The quarter century legal dispute pitting two companies belonging to cousins of President Uhuru Kenyatta against a leading lender has taken a new dimension after a lawyer, who purportedly signed consent to sell the Sh3 billion coffee estate, denied acting for the borrowers.
Benjoh Amalgamated and Muiri Coffee Estate -- owned by businessman Ngengi Muigai – have armed themselves with the lawyer’s sworn affidavit denying the alleged consent to file a fresh suit seeking nullification of a December 15, 2017 Court of Appeal judgment that paved the way for Bidii Kenya Limited, the company that bought the land from a bank for Sh70 million, to occupy the property.
Benjoh, through its managing director Kung’u Muigai, has contested Kenya Commercial Bank’s (KCB) #ticker:KCB decision to sell the land arguing that the lender relied on fraudulent accounts to execute the sale.
Benjoh and Muiri in a suit filed under the certificate of emergency are seeking to re-open, review and set aside a judgment rendered on December 15, 2012 giving Bidii control of the land.
Judges Roselyn Nambuye, Milton Makhandia and Kathurima M’Inoti had found that the issues Benjoh and Muiri Coffee Estates had taken before court were res judicature (determined long ago) and proceeded to allow an appeal by KCB that sought a declaration that the bank had legally sold the land.
But in the fresh application filed by lawyer Kyalo Mbobu, Benjoh and Muiri argue that they have come across fresh evidence indicating that lawyer Gedion Kaumbuthu Meenye, who is said to have signed the consent settling the case between Benjoh and KCB, was not the company’s lawyer on record and had not been asked by lawyer D. M Kinyua to hold brief in the case.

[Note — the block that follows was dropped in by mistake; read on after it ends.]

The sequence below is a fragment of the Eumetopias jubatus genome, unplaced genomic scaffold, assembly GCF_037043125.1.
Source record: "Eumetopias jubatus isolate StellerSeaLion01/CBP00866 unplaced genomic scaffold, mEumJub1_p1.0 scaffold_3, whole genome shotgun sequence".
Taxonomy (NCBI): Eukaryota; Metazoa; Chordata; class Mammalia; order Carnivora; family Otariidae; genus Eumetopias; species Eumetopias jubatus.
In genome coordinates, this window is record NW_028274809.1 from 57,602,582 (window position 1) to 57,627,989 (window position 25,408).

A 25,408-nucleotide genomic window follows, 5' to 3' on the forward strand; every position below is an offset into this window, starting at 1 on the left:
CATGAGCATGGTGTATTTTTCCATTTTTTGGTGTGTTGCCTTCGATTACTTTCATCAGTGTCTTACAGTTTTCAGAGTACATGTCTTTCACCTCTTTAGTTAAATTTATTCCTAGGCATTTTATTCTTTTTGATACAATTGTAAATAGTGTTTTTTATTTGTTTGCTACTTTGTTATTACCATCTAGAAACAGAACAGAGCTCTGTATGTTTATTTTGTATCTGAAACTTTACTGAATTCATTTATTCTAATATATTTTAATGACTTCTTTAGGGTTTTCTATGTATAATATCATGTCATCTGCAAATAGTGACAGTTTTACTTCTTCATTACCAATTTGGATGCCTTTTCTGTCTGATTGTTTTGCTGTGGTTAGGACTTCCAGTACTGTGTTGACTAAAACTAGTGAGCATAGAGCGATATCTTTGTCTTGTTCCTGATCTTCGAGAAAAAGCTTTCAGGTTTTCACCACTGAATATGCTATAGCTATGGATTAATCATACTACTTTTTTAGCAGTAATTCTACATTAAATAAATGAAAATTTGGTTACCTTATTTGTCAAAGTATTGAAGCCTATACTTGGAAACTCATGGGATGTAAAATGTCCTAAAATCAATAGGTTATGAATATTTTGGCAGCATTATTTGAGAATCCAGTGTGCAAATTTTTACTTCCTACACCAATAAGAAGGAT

The two companies are now asking the Court of Appeal to review the December 15, 2017 judgement and another read in 1998 allowing KCB to sell the land.
KCB had advanced Benjoh Sh23million to finance a flower project, whose feasibility study the bank did and found viable. Benjoh had offered two properties in Nyandarua County as security for the loan and a Sh11.5million guarantee by Muiri.
The bank chose to sell the guarantor’s property when the borrower defaulted, sparking off the 25- year land battle.
Benjoh and Muiri are asking the second highest court in the land to re-open, review and set aside its two impugned judgements or in the alternative certify its case as a matter of general public interest and refer it to the Supreme Court for determination.
The applicants argue that sale of the property amounts to a flagrant breach of their constitutional rights as it was based on fraudulent bank accounts.
Meanwhile, police have now moved in to investigate how the consent order, which settled the debt was obtained after Mr Meenye complained that there was mischief.
“I request you to cause an inquiry into the allegations that I acted for Benjoh, as it is obvious that someone is playing some mischief. The allegations are impacting on me negatively,” Mr Meenye says in the letter to the Inspector-General of Police Service Joseph Boinnet.
“I did not execute the said agreement nor could I possibly have done so since I was not the Advocate on record, had not been instructed by advocates on record to hold brief nor had I been instructed by Benjoh/ Muiri to appear and or represent them in the said case,” Mr Meenye says in the affidavit filed in the court of appeal February 22,2018.
Mr Mbobu says in light of the new evidebnce it is prudent to “re-open, review and set aside the December 15, 2017 and March 10, 1998 judgements, which have been used to continually subjugate and defeat the applicants’ (Benjohs) rights.”